• What is coming in PHP 8 [LWN.net]

    Recently, PHP 8 release candidate 2 was posted by the project. A lot of changes are coming with this release, including a just-in-time compiler, a good number of backward-compatibility breaks, and new features that developers have been requesting for years. Now that the dust has settled, and the community is focusing on squashing bugs for the general-availability release scheduled for November 26, it's a good time to look at what to expect. [...] To a certain degree, PHP 8 represents a departure from the project's past. Historically, the community has placed a high value on backward compatibility, even between major releases. This doesn't seem to have been as much of a concern for this release, judging by the upgrade notes. With the scope and quantity of backward-incompatible changes, even relatively modern PHP applications will require a little tweaking to bring them up to speed. The community has expended considerable effort in making PHP 8 into a more consistent language, both in terms of behaviors and syntax. Four separate proposals with a focus on making PHP into a more consistent language — in terms of behavior and syntax — have been implemented. These changes generally concern themselves with edge cases or preexisting quirks of the language; there are, however, a few notable changes worth mentioning explicitly.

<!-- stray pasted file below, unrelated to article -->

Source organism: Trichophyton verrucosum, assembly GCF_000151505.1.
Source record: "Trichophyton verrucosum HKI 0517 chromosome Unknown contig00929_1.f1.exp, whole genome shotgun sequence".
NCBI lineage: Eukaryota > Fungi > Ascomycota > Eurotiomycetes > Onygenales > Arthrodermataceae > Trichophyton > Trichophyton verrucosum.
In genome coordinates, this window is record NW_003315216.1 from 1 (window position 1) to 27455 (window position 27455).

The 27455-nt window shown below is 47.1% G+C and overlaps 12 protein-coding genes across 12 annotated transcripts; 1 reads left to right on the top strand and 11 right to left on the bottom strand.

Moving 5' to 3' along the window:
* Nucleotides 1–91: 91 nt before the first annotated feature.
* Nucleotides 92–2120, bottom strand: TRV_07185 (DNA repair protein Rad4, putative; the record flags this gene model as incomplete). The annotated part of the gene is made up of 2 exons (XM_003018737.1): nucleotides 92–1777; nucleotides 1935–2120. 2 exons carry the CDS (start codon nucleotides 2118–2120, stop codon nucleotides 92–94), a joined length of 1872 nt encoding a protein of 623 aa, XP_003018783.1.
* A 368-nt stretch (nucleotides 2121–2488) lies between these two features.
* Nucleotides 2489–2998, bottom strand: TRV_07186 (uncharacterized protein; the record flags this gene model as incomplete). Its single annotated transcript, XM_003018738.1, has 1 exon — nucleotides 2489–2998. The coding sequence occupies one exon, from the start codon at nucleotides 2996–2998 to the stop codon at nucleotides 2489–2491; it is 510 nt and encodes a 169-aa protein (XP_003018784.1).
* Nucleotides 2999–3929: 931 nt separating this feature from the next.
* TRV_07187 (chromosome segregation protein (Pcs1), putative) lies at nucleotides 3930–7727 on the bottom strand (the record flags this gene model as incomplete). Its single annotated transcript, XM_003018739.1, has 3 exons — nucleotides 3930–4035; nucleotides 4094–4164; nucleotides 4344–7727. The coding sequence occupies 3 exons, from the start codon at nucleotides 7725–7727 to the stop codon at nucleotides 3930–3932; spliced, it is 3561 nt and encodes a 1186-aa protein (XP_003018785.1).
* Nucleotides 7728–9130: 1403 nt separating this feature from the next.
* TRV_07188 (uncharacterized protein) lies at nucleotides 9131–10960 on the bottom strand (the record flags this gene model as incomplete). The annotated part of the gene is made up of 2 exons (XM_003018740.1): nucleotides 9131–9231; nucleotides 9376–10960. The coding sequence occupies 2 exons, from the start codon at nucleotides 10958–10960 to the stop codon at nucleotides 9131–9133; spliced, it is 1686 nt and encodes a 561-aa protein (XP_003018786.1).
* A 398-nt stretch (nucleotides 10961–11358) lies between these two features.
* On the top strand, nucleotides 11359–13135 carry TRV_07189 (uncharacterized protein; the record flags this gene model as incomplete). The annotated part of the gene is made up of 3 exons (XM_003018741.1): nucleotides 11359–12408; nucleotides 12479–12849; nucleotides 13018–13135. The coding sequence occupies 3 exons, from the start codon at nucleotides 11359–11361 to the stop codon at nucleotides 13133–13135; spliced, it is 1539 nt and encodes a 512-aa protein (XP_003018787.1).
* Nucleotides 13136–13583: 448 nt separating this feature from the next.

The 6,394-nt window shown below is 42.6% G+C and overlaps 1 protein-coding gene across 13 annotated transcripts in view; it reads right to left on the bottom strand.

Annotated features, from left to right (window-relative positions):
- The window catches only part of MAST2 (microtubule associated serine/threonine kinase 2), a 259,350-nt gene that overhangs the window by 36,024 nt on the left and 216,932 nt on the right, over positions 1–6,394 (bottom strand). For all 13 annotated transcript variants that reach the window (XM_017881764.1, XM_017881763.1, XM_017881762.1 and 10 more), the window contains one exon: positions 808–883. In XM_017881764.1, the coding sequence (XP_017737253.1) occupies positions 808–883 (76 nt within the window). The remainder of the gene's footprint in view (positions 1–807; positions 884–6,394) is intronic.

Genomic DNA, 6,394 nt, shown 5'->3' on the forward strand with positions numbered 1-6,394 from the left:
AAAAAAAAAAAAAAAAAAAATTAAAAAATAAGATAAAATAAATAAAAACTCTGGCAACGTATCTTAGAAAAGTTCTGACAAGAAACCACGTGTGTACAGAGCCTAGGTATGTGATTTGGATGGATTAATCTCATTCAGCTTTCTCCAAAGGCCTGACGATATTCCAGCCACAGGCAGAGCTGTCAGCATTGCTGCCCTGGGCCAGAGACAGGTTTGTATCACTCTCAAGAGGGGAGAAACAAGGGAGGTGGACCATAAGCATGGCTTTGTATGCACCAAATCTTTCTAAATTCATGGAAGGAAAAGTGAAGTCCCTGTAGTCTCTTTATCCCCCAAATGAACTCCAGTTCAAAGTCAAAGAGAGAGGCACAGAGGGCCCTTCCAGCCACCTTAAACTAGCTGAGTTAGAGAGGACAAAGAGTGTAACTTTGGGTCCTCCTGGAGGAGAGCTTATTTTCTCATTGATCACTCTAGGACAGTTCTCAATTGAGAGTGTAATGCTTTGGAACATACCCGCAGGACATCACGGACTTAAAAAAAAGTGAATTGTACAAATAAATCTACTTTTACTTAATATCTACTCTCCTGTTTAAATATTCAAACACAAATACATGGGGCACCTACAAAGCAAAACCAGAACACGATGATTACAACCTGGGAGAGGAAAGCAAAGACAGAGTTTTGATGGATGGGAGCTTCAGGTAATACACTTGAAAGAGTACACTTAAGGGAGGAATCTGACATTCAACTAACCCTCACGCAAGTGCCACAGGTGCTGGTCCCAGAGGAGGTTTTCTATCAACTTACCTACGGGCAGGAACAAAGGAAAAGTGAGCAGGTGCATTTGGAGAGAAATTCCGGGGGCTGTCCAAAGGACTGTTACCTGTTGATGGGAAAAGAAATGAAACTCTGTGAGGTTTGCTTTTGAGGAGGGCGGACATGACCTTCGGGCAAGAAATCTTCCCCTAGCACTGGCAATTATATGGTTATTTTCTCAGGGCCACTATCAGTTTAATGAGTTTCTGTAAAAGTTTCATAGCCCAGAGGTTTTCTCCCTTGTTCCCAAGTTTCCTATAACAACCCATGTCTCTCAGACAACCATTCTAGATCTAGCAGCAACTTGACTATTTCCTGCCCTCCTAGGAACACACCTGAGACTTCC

• Remi Collet: PHP version 7.3.24 and 7.4.12

    RPMs of PHP version 7.4.12 are available in remi repository for Fedora 32-33 and remi-php74 repository for Fedora 31 and Enterprise Linux ≥ 7 (RHEL, CentOS). RPMs of PHP version 7.3.24 are available in remi repository for Fedora 31 and remi-php73 repository for Enterprise Linux ≥ 6 (RHEL, CentOS).

  • How to Check If a Value Exists in An Array in PHP – TecAdmin

    Q. How do I check if a specific value exists in an array in PHP. Write a sample PHP program to check if a value exists in an array.

  • What's new in Fabric8 Kubernetes Java client 4.12.0 - Red Hat Developer

    The recent Fabric8 Kubernetes Java client 4.12.0 release includes many new features and bug fixes. This article introduces the major features we’ve added between the 4.11.0 and 4.12.0 releases. I will show you how to get started with the new VolumeSnapshot extension, CertificateSigningRequests, and Tekton triggers in the Fabric8 Tekton client (to name just a few). I’ll also point out several minor changes that break backward compatibility with older releases. Knowing about these changes will help you avoid problems when you upgrade to the latest version of Fabric8’s Java client for Kubernetes or Red Hat OpenShift.

  • Video of EIRSAT-1 talk

    This followed by a detailed proposal as to how amateur radio operators can contribute to ground station operations via SatNOGs and gr_satellites GNU Radio

IBM Red Hat vs. SUSE: How do these Linux distributions stack up?